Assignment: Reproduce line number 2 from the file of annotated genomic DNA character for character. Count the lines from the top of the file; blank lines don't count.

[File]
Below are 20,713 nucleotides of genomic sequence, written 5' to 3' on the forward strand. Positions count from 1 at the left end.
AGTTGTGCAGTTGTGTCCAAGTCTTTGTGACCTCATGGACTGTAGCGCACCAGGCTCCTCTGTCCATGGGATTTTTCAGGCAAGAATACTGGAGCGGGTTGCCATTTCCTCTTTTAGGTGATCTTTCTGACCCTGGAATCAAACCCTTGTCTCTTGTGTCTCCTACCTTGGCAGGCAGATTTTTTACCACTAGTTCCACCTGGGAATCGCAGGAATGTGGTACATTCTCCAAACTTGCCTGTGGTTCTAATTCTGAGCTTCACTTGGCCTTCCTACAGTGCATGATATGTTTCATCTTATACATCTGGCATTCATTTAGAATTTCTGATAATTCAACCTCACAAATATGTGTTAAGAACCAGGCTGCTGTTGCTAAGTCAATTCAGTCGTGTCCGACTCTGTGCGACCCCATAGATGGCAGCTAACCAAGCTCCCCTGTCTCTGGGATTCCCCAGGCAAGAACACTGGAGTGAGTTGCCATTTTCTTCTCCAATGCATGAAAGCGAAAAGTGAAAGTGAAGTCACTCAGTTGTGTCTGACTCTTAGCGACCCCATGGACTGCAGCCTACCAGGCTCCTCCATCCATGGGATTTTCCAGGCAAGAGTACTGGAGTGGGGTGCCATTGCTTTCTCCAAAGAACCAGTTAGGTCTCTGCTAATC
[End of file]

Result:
AGTTGTGCAGTTGTGTCCAAGTCTTTGTGACCTCATGGACTGTAGCGCACCAGGCTCCTCTGTCCATGGGATTTTTCAGGCAAGAATACTGGAGCGGGTTGCCATTTCCTCTTTTAGGTGATCTTTCTGACCCTGGAATCAAACCCTTGTCTCTTGTGTCTCCTACCTTGGCAGGCAGATTTTTTACCACTAGTTCCACCTGGGAATCGCAGGAATGTGGTACATTCTCCAAACTTGCCTGTGGTTCTAATTCTGAGCTTCACTTGGCCTTCCTACAGTGCATGATATGTTTCATCTTATACATCTGGCATTCATTTAGAATTTCTGATAATTCAACCTCACAAATATGTGTTAAGAACCAGGCTGCTGTTGCTAAGTCAATTCAGTCGTGTCCGACTCTGTGCGACCCCATAGATGGCAGCTAACCAAGCTCCCCTGTCTCTGGGATTCCCCAGGCAAGAACACTGGAGTGAGTTGCCATTTTCTTCTCCAATGCATGAAAGCGAAAAGTGAAAGTGAAGTCACTCAGTTGTGTCTGACTCTTAGCGACCCCATGGACTGCAGCCTACCAGGCTCCTCCATCCATGGGATTTTCCAGGCAAGAGTACTGGAGTGGGGTGCCATTGCTTTCTCCAAAGAACCAGTTAGGTCTCTGCTAATC